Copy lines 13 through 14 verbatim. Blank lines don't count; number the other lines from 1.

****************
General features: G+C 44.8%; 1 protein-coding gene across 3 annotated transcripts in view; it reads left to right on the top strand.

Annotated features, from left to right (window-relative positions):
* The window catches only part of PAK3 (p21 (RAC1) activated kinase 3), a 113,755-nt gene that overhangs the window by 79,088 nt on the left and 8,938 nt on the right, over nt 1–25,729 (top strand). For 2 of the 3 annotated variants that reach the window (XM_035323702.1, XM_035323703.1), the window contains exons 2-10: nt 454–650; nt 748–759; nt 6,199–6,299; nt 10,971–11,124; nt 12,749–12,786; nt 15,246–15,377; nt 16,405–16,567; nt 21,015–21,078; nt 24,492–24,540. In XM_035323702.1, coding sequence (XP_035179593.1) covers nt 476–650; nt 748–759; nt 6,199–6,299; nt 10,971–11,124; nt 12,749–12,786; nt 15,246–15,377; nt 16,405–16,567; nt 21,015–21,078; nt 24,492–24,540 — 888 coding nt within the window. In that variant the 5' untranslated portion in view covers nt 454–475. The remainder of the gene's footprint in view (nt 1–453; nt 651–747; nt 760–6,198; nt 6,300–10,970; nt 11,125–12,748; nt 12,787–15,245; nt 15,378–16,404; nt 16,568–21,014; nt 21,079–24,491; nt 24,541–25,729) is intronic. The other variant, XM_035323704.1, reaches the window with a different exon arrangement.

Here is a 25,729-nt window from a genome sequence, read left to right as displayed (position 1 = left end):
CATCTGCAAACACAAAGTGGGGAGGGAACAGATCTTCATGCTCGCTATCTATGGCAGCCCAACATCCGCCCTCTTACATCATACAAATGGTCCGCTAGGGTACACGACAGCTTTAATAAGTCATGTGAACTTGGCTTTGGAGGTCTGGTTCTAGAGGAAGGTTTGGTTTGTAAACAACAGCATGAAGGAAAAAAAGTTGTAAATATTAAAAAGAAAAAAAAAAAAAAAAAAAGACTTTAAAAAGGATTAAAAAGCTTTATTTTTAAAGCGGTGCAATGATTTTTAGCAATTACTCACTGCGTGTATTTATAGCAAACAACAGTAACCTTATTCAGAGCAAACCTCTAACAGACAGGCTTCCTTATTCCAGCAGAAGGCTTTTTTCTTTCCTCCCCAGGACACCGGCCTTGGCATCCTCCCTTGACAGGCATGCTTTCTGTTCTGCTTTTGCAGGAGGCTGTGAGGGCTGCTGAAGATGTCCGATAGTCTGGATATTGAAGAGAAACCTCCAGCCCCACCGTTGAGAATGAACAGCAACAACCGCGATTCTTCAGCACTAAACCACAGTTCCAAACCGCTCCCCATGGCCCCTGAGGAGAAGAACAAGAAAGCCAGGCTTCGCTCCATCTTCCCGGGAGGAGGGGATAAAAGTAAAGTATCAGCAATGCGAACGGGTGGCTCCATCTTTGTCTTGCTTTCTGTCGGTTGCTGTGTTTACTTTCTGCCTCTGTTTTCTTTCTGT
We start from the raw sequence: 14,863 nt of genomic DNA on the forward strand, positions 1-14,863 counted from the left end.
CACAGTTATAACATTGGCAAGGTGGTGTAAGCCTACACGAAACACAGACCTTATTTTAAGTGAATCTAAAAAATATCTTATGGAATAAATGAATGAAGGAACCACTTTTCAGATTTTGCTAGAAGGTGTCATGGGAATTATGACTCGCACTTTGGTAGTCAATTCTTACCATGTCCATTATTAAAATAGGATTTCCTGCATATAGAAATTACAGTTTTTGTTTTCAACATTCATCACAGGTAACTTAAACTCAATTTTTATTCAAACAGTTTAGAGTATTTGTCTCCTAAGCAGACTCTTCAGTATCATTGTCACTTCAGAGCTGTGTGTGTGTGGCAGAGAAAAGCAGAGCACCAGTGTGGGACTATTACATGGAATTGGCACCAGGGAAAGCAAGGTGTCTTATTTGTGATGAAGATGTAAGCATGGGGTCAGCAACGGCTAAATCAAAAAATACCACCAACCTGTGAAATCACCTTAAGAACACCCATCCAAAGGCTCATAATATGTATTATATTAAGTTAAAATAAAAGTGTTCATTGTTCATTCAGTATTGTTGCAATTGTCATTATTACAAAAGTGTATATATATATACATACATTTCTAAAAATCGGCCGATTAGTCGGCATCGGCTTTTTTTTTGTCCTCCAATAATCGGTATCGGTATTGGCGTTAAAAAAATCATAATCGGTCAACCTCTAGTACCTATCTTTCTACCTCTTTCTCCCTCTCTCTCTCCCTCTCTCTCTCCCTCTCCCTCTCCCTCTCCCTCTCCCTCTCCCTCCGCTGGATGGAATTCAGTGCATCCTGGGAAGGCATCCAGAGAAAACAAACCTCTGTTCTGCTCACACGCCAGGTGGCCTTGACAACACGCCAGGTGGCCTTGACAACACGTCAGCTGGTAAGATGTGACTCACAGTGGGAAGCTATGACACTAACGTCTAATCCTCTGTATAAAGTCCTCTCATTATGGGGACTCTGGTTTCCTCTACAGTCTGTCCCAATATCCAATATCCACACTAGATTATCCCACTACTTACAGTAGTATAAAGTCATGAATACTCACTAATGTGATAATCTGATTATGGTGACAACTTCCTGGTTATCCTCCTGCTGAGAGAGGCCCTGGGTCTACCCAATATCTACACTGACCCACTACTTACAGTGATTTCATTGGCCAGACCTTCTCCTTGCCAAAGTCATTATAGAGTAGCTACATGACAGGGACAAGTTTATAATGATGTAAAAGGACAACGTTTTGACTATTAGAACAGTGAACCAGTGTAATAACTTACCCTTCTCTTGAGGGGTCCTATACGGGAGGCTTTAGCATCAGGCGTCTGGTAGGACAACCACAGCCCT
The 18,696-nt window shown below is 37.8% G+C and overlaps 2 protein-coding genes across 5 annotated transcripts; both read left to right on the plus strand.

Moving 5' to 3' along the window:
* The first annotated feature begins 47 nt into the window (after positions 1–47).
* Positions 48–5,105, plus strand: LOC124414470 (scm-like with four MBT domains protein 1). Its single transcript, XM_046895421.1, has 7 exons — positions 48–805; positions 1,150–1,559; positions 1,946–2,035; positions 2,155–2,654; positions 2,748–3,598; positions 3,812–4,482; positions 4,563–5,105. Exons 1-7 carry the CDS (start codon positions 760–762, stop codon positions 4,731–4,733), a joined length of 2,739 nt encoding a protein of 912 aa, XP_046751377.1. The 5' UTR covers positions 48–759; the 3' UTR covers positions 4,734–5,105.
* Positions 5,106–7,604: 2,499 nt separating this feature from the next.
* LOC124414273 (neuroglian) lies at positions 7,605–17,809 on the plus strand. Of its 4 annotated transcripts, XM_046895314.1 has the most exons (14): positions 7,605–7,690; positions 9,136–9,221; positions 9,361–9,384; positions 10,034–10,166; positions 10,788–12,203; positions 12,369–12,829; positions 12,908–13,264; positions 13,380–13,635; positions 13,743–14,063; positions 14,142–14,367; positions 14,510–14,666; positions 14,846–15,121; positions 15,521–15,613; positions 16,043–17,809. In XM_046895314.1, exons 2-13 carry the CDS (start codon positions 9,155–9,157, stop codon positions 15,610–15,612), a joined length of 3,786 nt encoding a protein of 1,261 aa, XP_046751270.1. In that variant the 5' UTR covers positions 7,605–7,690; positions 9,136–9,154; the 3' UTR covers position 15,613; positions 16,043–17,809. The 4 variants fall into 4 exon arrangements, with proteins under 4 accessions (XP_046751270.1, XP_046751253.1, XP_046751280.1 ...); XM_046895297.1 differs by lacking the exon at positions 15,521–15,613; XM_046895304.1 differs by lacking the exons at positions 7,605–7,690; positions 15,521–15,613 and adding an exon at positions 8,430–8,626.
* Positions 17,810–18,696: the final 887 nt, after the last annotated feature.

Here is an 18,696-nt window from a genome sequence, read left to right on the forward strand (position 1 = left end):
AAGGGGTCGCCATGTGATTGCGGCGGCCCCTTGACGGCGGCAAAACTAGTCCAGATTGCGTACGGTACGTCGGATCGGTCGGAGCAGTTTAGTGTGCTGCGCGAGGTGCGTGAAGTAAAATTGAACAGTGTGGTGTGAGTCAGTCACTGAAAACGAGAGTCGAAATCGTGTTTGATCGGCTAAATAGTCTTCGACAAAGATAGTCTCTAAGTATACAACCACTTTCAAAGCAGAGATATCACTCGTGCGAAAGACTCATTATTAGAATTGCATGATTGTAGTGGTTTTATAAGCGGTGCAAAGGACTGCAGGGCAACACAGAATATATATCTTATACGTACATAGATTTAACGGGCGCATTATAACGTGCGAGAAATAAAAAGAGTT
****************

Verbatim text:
* LOC124414273 (neuroglian) lies at positions 7,605–17,809 on the plus strand. Of its 4 annotated transcripts, XM_046895314.1 has the most exons (14): positions 7,605–7,690; positions 9,136–9,221; positions 9,361–9,384; positions 10,034–10,166; positions 10,788–12,203; positions 12,369–12,829; positions 12,908–13,264; positions 13,380–13,635; positions 13,743–14,063; positions 14,142–14,367; positions 14,510–14,666; positions 14,846–15,121; positions 15,521–15,613; positions 16,043–17,809. In XM_046895314.1, exons 2-13 carry the CDS (start codon positions 9,155–9,157, stop codon positions 15,610–15,612), a joined length of 3,786 nt encoding a protein of 1,261 aa, XP_046751270.1. In that variant the 5' UTR covers positions 7,605–7,690; positions 9,136–9,154; the 3' UTR covers position 15,613; positions 16,043–17,809. The 4 variants fall into 4 exon arrangements, with proteins under 4 accessions (XP_046751270.1, XP_046751253.1, XP_046751280.1 ...); XM_046895297.1 differs by lacking the exon at positions 15,521–15,613; XM_046895304.1 differs by lacking the exons at positions 7,605–7,690; positions 15,521–15,613 and adding an exon at positions 8,430–8,626.
* Positions 17,810–18,696: the final 887 nt, after the last annotated feature.